The corporate world constantly attempts to insulate its profits from the demands of motherhood. Even at the job interview stage, motherhood is established as the enemy of women with professional goals. Summiya Khan, 23, studying business management in Hyderabad, says: "At campus interviews, we are often asked when we will marry and whether we will have children soon after. We are supposed to say 'never' if we want the job."
Asking a young male candidate about his reproductive goals, however, is as unheard of as asking a male employee how he's balancing his long-term professional goals with his role as a father. Childcare facilities are not available in the workplace, in the manner that food, beverages, transport and other facilities needed to make for a smoother work environment are. Clearly, if the corporate world had seriously considered their male employees' role as fathers, motherhood would not be the juggling act that it is now. Benefits like paternity leave, if offered, number between two days and two weeks.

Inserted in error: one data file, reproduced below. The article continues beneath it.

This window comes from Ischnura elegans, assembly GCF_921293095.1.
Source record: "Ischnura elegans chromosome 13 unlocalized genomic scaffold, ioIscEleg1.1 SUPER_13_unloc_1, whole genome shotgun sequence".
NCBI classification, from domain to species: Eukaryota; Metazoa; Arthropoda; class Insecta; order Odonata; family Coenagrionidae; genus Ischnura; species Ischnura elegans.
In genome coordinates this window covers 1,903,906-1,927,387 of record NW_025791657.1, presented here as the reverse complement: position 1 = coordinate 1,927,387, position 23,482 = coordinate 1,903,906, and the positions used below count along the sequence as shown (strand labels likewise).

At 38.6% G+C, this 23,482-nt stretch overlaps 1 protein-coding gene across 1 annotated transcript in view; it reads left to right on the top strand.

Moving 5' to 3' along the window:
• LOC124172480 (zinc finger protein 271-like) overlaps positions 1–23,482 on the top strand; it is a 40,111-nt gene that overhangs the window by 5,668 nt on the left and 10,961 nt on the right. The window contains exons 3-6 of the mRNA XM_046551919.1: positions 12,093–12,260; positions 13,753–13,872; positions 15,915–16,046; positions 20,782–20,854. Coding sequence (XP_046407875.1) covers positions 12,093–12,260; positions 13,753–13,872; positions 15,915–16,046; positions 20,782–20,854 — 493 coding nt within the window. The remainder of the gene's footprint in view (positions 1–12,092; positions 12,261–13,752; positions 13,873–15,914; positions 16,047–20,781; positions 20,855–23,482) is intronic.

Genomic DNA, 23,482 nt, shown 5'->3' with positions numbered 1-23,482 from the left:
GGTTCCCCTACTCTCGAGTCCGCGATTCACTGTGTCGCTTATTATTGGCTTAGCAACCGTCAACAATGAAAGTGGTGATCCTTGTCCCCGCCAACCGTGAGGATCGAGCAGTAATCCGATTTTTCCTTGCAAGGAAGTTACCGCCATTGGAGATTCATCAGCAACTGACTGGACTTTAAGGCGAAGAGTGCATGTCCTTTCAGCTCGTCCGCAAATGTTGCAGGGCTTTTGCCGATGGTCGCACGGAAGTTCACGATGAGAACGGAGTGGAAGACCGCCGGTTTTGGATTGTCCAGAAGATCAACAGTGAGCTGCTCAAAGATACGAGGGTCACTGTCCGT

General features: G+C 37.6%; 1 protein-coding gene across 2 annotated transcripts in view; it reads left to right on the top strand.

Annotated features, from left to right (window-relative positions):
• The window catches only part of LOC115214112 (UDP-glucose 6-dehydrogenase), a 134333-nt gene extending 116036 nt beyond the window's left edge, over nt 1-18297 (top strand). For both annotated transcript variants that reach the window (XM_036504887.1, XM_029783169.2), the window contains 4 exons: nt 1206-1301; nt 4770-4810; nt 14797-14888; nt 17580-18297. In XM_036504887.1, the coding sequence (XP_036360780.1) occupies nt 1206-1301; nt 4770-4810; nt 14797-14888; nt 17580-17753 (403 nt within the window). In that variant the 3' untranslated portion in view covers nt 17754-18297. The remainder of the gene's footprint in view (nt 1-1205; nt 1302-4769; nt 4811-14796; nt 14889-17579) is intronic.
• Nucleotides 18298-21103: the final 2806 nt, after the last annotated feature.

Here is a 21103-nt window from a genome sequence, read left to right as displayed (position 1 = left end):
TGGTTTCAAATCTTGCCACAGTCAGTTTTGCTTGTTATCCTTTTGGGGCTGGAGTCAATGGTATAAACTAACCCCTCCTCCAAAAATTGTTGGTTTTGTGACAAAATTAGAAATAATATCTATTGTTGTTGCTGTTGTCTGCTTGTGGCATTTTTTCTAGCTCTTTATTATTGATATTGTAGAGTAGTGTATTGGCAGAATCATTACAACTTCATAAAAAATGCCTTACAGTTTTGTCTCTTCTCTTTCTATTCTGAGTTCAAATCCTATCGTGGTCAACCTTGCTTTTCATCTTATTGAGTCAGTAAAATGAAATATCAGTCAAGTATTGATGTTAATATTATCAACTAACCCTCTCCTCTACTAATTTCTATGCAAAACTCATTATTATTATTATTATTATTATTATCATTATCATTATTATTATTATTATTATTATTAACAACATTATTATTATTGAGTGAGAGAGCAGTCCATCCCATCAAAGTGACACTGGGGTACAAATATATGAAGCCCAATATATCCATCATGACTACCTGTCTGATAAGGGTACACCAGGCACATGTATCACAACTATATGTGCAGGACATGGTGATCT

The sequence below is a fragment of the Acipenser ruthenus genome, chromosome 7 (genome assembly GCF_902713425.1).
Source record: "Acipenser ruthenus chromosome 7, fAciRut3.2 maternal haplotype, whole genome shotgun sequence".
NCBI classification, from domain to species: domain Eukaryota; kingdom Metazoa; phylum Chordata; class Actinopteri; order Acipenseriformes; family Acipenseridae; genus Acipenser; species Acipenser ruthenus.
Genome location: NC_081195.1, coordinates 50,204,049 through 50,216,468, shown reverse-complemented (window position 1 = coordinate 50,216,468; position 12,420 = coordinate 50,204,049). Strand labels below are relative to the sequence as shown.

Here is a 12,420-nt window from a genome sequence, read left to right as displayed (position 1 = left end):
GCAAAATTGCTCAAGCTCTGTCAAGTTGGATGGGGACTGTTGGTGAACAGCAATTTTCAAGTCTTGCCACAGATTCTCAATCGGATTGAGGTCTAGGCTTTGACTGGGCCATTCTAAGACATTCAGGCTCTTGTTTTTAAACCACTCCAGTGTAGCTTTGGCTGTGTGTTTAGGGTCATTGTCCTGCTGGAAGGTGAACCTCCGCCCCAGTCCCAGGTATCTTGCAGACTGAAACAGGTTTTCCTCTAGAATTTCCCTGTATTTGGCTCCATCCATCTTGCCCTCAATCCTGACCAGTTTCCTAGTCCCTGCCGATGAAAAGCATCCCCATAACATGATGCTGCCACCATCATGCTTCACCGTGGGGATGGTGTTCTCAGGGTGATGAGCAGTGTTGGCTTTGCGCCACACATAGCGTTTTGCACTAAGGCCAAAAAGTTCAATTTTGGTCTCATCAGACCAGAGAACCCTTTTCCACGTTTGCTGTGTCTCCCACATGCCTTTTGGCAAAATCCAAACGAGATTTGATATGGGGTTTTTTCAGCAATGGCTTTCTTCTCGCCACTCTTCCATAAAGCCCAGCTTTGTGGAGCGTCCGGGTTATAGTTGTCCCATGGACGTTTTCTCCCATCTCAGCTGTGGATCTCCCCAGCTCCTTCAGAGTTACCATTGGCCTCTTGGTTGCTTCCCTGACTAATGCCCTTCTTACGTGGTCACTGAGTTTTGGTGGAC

While early feminism was accused of depicting motherhood as a hindrance to self-actualization, second-wave feminism urged women to follow their true desire. In her 1981 book, noted feminist Betty Friedan wrote that feminism should also recognize the emotional needs of women as potential mothers or as people who wanted to have a strong home life as well. She said the women's movement should focus on working with men to remake private and public arrangements that work against full lives with children for both women and men.
"Have a child only when you want one badly enough to deal with everything that comes after. Share your fears with your partner to ease out things. A child-friendly environment will improve the experience of becoming a mother," says Isaac, strongly recommending that fathers should step into the process of "loving and nurturing".
The contemporary woman is largely unaware that her perceptions of motherhood have been tampered with at many levels. She's torn between wanting to be and not wanting to be a mother, while trying to realize her other goals. She makes a lonely, angst-ridden mother who often thinks, "It's all my fault if my children don't turn out well."
(*Some names have been changed to protect identity)